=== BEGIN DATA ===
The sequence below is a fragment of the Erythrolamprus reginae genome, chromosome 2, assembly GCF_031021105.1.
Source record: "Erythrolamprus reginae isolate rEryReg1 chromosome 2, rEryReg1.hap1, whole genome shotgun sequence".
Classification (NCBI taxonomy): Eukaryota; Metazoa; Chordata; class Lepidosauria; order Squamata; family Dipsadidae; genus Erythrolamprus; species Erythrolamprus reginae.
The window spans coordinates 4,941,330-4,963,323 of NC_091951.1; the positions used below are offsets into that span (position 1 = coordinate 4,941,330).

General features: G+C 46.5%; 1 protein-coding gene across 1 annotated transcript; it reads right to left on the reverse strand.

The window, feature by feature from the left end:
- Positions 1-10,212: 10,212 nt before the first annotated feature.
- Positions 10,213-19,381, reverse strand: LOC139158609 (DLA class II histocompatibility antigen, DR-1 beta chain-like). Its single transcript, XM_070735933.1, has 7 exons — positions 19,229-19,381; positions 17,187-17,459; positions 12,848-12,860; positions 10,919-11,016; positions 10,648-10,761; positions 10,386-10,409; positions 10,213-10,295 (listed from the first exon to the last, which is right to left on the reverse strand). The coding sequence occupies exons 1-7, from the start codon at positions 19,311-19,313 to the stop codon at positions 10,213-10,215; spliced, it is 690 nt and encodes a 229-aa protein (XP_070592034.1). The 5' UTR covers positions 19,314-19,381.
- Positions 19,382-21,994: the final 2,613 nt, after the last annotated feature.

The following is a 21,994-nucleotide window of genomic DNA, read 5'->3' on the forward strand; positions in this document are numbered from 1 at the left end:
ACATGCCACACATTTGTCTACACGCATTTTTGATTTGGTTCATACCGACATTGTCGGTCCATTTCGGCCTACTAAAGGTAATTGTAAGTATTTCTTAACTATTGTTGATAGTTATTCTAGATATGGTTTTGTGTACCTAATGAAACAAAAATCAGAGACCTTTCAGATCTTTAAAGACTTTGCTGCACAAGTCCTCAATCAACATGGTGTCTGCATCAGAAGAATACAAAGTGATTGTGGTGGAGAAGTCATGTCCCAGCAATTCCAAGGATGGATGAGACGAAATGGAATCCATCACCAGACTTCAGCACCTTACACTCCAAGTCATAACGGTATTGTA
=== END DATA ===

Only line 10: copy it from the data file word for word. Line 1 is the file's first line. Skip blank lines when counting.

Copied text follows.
The following is a 21,994-nucleotide window of genomic DNA, read 5'->3' on the forward strand; positions in this document are numbered from 1 at the left end: